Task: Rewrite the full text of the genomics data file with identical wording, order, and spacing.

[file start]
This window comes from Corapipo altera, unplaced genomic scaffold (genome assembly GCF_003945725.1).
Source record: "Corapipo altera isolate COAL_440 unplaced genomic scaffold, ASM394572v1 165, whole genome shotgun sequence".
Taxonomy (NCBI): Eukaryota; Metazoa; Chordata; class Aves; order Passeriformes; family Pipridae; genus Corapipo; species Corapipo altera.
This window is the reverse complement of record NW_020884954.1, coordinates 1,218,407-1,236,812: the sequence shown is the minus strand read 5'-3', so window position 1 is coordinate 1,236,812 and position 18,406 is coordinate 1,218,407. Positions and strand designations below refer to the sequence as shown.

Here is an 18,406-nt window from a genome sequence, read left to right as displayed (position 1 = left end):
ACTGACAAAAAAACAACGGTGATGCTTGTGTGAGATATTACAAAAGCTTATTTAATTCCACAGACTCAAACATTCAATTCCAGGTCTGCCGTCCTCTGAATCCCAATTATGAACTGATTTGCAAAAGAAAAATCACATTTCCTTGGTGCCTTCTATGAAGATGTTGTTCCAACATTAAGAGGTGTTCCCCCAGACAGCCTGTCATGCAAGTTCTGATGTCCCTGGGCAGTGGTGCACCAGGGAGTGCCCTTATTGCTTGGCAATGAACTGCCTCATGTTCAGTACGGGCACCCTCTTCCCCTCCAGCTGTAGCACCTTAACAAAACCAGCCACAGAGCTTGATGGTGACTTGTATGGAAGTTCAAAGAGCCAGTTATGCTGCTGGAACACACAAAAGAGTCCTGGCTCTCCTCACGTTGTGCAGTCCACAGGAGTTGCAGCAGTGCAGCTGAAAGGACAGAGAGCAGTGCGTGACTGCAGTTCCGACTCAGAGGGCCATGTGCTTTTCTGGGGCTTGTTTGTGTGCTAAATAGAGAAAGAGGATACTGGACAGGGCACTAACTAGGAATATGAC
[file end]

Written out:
This window comes from Corapipo altera, unplaced genomic scaffold (genome assembly GCF_003945725.1).
Source record: "Corapipo altera isolate COAL_440 unplaced genomic scaffold, ASM394572v1 165, whole genome shotgun sequence".
Taxonomy (NCBI): Eukaryota; Metazoa; Chordata; class Aves; order Passeriformes; family Pipridae; genus Corapipo; species Corapipo altera.
This window is the reverse complement of record NW_020884954.1, coordinates 1,218,407-1,236,812: the sequence shown is the minus strand read 5'-3', so window position 1 is coordinate 1,236,812 and position 18,406 is coordinate 1,218,407. Positions and strand designations below refer to the sequence as shown.

Here is an 18,406-nt window from a genome sequence, read left to right as displayed (position 1 = left end):
ACTGACAAAAAAACAACGGTGATGCTTGTGTGAGATATTACAAAAGCTTATTTAATTCCACAGACTCAAACATTCAATTCCAGGTCTGCCGTCCTCTGAATCCCAATTATGAACTGATTTGCAAAAGAAAAATCACATTTCCTTGGTGCCTTCTATGAAGATGTTGTTCCAACATTAAGAGGTGTTCCCCCAGACAGCCTGTCATGCAAGTTCTGATGTCCCTGGGCAGTGGTGCACCAGGGAGTGCCCTTATTGCTTGGCAATGAACTGCCTCATGTTCAGTACGGGCACCCTCTTCCCCTCCAGCTGTAGCACCTTAACAAAACCAGCCACAGAGCTTGATGGTGACTTGTATGGAAGTTCAAAGAGCCAGTTATGCTGCTGGAACACACAAAAGAGTCCTGGCTCTCCTCACGTTGTGCAGTCCACAGGAGTTGCAGCAGTGCAGCTGAAAGGACAGAGAGCAGTGCGTGACTGCAGTTCCGACTCAGAGGGCCATGTGCTTTTCTGGGGCTTGTTTGTGTGCTAAATAGAGAAAGAGGATACTGGACAGGGCACTAACTAGGAATATGAC